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When writing a CRUD MVC application, would you suggest using arrays instead of long (even short) parameter lists when writing an api for your business layer (model)?

For instance, which would you suggest:


// Posts::getPosts(20, 0, $category, 'date_added');
static function getPosts($limit = NULL, $offset = NULL, Model_Category $category = NULL, $sort_by = NULL);


// Posts::getPosts(array('limit' => 20, 'offset' => 0, 'category' => $category, 'sort_by' => 'date_added'));
static function getPosts(array $options = NULL);`

1 seems a lot cleaner and less prone to bugs, but 2 seems WAY more flexible (can easily add/switch parameters without changing the api). Just looking for reasons to go either way.


share|improve this question
up vote 1 down vote accepted

I go with this rule of thumb:


  • there are more than 5 arguments
  • there is no logical order of the arguments
  • there is not a clear logical dependency between arguments
  • most of the arguments are optional

Then it is probably a good idea to use an array to simulate keyword arguments. Otherwise, just go with standard arguments.

Also, consider using a parameter object to do complicated method calls.

EDIT: What would I do with this?

public static function search(
  $limit = NULL,
  $offset = NULL,
  Model_Post_Type $type = NULL,
  Model_Category $category = NULL

Well, with a parameter array (also known as keyword arguments in languages that support them, like Python), my personal preference would be to do this:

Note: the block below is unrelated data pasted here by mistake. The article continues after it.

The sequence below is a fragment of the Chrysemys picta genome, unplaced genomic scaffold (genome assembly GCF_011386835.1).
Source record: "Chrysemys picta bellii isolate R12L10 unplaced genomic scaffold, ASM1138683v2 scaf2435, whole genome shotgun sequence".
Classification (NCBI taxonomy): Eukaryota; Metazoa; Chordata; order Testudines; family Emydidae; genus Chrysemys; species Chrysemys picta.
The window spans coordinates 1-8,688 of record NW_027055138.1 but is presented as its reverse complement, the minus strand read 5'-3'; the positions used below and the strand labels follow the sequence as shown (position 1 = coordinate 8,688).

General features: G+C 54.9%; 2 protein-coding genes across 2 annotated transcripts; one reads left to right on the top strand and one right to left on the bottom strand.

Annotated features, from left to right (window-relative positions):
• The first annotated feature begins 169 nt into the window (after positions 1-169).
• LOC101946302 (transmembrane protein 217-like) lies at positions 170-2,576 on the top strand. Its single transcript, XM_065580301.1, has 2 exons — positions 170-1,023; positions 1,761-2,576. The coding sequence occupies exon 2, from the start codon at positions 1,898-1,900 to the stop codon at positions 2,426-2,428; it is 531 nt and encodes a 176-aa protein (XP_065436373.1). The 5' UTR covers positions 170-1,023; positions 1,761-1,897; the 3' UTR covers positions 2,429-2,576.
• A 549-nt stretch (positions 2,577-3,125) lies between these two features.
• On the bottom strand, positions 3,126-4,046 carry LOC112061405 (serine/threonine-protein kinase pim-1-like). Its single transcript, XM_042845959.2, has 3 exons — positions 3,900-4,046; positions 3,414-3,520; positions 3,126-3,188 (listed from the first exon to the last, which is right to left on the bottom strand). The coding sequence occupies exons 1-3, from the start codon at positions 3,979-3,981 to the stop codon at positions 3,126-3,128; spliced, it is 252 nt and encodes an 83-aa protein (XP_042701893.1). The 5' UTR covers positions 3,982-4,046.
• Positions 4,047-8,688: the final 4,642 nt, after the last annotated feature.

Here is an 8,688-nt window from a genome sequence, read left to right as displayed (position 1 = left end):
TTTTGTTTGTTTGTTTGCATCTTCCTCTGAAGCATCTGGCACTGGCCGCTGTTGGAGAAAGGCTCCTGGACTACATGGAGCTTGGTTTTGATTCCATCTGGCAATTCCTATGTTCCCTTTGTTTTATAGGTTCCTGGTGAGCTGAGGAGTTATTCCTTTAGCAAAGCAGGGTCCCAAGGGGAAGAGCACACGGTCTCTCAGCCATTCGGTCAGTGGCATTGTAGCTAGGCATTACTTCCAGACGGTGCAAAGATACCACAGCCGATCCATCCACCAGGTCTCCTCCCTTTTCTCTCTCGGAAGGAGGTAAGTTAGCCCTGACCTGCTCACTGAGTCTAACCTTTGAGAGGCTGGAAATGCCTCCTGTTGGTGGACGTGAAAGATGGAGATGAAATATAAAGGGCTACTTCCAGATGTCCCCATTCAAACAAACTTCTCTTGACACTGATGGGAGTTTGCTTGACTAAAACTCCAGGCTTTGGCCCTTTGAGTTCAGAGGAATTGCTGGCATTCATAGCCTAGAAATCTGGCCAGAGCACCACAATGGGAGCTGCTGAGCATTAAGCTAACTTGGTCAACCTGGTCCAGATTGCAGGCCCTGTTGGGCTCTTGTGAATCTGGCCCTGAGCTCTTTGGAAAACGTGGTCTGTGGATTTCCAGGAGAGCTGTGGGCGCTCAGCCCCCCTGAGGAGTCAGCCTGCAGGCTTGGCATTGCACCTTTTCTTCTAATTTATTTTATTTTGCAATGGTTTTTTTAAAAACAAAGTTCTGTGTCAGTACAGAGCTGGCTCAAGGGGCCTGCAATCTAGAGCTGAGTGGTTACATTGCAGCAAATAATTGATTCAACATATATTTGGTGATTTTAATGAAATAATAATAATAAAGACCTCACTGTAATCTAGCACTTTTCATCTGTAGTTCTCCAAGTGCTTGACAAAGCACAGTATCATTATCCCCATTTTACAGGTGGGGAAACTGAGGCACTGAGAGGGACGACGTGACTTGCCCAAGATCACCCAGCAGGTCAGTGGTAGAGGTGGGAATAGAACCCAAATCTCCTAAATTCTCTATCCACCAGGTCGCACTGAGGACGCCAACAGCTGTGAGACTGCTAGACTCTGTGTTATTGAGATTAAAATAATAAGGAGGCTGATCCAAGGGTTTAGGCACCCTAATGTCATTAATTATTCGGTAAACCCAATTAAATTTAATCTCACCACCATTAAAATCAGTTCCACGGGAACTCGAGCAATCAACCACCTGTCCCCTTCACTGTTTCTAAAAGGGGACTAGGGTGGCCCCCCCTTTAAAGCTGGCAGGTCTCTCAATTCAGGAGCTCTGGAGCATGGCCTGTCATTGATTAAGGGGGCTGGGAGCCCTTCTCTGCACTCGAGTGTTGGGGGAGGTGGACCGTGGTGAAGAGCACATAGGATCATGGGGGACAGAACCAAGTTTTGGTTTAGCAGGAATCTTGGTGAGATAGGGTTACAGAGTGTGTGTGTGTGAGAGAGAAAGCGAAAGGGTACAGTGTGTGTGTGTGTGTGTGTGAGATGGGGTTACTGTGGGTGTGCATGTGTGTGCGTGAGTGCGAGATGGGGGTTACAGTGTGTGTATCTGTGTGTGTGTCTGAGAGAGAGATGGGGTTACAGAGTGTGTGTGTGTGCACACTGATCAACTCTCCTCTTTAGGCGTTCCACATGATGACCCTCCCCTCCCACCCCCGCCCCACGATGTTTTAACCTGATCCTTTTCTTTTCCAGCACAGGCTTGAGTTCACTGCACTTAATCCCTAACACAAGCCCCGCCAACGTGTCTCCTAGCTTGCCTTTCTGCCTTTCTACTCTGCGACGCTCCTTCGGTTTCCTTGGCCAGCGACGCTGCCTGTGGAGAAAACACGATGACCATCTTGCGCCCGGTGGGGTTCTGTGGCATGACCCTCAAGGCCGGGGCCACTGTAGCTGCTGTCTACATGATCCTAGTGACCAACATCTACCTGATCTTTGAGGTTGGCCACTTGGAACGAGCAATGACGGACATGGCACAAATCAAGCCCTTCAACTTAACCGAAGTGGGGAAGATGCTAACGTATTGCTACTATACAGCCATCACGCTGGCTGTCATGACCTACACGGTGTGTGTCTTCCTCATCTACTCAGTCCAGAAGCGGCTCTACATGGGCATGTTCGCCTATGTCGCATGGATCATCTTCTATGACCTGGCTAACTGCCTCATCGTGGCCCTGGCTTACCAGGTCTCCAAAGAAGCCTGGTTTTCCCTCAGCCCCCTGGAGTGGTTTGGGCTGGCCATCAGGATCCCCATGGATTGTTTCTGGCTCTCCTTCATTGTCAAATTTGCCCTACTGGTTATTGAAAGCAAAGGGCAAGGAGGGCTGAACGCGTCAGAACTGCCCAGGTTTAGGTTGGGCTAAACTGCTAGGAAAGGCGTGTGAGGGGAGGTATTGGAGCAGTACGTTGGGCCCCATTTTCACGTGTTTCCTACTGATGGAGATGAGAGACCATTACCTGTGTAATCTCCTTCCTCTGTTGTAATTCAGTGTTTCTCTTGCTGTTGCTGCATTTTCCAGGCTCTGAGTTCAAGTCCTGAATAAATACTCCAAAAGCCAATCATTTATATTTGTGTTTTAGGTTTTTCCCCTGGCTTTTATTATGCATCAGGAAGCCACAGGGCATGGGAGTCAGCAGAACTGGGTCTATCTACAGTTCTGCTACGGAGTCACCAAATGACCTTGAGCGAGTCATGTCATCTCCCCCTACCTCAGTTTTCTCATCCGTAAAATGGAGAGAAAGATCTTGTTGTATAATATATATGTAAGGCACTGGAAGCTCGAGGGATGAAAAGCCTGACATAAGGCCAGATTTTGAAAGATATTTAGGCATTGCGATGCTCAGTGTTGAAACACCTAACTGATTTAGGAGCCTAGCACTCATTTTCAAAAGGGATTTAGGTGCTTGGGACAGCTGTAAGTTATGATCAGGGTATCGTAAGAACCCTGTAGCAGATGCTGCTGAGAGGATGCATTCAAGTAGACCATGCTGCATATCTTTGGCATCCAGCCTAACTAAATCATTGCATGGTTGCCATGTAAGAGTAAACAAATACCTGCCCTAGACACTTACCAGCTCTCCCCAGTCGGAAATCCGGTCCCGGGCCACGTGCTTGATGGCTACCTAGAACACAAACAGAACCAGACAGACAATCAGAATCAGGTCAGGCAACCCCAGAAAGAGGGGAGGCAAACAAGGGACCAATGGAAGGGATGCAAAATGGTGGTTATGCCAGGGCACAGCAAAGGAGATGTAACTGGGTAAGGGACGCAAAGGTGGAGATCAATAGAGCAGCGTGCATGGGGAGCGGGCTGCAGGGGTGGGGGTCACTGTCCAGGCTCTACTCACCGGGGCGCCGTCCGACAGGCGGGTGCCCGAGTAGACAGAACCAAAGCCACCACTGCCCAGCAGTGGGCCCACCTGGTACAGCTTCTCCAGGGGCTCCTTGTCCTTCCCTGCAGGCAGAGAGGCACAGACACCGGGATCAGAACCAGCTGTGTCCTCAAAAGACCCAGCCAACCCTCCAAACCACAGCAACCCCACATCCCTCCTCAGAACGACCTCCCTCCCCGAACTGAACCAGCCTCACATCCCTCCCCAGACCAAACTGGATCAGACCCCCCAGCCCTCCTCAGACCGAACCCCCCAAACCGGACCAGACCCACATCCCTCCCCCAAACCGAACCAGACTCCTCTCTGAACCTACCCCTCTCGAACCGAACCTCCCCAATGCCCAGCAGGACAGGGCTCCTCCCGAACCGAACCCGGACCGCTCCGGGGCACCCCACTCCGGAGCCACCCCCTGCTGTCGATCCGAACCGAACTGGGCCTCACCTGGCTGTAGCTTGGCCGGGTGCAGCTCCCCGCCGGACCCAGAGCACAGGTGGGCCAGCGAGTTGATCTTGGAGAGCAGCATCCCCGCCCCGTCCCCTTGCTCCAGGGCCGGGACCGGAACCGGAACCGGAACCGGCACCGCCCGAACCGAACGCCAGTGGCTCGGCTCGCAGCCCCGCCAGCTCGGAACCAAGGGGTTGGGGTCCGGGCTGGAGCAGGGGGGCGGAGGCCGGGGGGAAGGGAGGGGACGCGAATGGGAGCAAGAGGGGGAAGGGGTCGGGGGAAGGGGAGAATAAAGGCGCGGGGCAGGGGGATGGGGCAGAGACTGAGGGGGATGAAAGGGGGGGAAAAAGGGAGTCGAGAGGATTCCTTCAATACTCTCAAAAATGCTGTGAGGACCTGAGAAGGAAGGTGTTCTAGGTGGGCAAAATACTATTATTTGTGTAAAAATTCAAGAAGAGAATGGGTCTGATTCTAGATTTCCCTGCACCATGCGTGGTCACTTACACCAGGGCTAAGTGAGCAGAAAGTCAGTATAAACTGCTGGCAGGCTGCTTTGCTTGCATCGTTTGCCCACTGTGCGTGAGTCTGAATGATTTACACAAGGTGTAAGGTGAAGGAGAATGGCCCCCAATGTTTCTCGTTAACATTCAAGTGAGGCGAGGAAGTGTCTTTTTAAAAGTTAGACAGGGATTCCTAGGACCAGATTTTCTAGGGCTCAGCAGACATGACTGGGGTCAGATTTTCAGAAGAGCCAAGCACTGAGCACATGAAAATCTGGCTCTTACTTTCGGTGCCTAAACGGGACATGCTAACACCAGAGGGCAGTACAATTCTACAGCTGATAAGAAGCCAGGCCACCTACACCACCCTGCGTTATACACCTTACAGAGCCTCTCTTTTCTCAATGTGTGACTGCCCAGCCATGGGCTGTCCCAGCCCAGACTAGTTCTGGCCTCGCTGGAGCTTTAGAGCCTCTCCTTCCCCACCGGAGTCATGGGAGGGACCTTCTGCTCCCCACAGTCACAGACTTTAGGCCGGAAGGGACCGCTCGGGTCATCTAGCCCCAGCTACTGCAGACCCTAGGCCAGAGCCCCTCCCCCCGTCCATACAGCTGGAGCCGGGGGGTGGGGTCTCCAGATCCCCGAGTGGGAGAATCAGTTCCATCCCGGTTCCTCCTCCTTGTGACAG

public static function search($keywords, $options = array()) {
  $default_options = array(
    'limit' => NULL,
    'offset' => NULL,
    'post_type' =>  NULL,
    'category' => NULL
  // search logic, using $keywords, $limit, $offset, $post_type, $category

This gives you a few benefits:

  • Anything in $options is completely optional. Any required arguments should be arguments.
  • Gives you complete control over the defaults of those options, even allowing for complicated expressions in the array initializer.
  • Allows you to add new (optional) search options later on, while remaining backwards-compatible with existing code.
  • extract() makes key-value pairs into variable-value pairs, so the rest of the method is completely oblivious to the fact you're using a parameter array and not normal arguments.
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I'm curious as to what you would do with this... – BDuelz Jul 26 '11 at 23:37
public static function search($keywords, $limit = NULL, $offset = NULL, Model_Post_Type $type = NULL, Model_Category $category = NULL) – BDuelz Jul 26 '11 at 23:37
Keep in mind, there may be additional params in the future, to sort the results, etc. – BDuelz Jul 26 '11 at 23:38

With just an array, the guy who will try to call your method doesn't know which parameter(s) it expects.
And his IDE will not be able to help either...

=> He'll have to go read the documentation -- which takes time.

On the other hand, with the first solution, just looking at the declaration of the method (and my IDE does display that when I type the name of the method), I know what parameters it expects.

I agree that your second solution (array of named parameters) is way more flexible.

But, especially when there are only a few parameters, I tend to prefer the first one -- just for the reason I wrote.

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That probably depends on what you need. Do the parameters you use have a logical order? Is one inapplicable without another? It's not really a one-or-the-other-for-everything.

Because of the nature of this case, separate arguments are probably the best route. One thing I would suggest however is that it provide more useful defaults.

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